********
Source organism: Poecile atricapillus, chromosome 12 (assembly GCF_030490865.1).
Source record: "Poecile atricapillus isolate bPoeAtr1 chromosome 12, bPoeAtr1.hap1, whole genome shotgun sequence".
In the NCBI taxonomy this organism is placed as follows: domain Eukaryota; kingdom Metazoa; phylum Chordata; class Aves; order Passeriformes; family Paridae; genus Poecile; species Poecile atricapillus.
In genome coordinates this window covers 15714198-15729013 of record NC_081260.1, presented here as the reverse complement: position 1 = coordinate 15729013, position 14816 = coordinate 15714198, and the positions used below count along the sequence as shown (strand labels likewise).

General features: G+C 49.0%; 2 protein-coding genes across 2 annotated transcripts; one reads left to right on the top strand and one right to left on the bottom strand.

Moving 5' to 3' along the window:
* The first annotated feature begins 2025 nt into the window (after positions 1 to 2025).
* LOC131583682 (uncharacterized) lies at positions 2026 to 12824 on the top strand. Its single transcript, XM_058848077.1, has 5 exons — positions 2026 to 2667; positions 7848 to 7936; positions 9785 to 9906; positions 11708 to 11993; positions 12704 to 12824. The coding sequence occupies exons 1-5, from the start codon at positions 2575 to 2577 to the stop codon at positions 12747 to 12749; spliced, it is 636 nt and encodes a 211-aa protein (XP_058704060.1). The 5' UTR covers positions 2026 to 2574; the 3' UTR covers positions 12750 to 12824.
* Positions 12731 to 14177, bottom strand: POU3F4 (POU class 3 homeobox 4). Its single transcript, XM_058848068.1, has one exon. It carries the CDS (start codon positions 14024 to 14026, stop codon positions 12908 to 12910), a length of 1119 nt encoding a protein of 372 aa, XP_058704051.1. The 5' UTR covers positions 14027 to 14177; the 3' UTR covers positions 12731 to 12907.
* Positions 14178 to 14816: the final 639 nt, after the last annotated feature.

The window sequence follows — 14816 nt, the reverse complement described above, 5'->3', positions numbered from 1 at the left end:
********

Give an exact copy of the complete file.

Source organism: Poecile atricapillus, chromosome 12 (assembly GCF_030490865.1).
Source record: "Poecile atricapillus isolate bPoeAtr1 chromosome 12, bPoeAtr1.hap1, whole genome shotgun sequence".
In the NCBI taxonomy this organism is placed as follows: domain Eukaryota; kingdom Metazoa; phylum Chordata; class Aves; order Passeriformes; family Paridae; genus Poecile; species Poecile atricapillus.
In genome coordinates this window covers 15714198-15729013 of record NC_081260.1, presented here as the reverse complement: position 1 = coordinate 15729013, position 14816 = coordinate 15714198, and the positions used below count along the sequence as shown (strand labels likewise).

General features: G+C 49.0%; 2 protein-coding genes across 2 annotated transcripts; one reads left to right on the top strand and one right to left on the bottom strand.

Moving 5' to 3' along the window:
* The first annotated feature begins 2025 nt into the window (after positions 1 to 2025).
* LOC131583682 (uncharacterized) lies at positions 2026 to 12824 on the top strand. Its single transcript, XM_058848077.1, has 5 exons — positions 2026 to 2667; positions 7848 to 7936; positions 9785 to 9906; positions 11708 to 11993; positions 12704 to 12824. The coding sequence occupies exons 1-5, from the start codon at positions 2575 to 2577 to the stop codon at positions 12747 to 12749; spliced, it is 636 nt and encodes a 211-aa protein (XP_058704060.1). The 5' UTR covers positions 2026 to 2574; the 3' UTR covers positions 12750 to 12824.
* Positions 12731 to 14177, bottom strand: POU3F4 (POU class 3 homeobox 4). Its single transcript, XM_058848068.1, has one exon. It carries the CDS (start codon positions 14024 to 14026, stop codon positions 12908 to 12910), a length of 1119 nt encoding a protein of 372 aa, XP_058704051.1. The 5' UTR covers positions 14027 to 14177; the 3' UTR covers positions 12731 to 12907.
* Positions 14178 to 14816: the final 639 nt, after the last annotated feature.

The window sequence follows — 14816 nt, the reverse complement described above, 5'->3', positions numbered from 1 at the left end: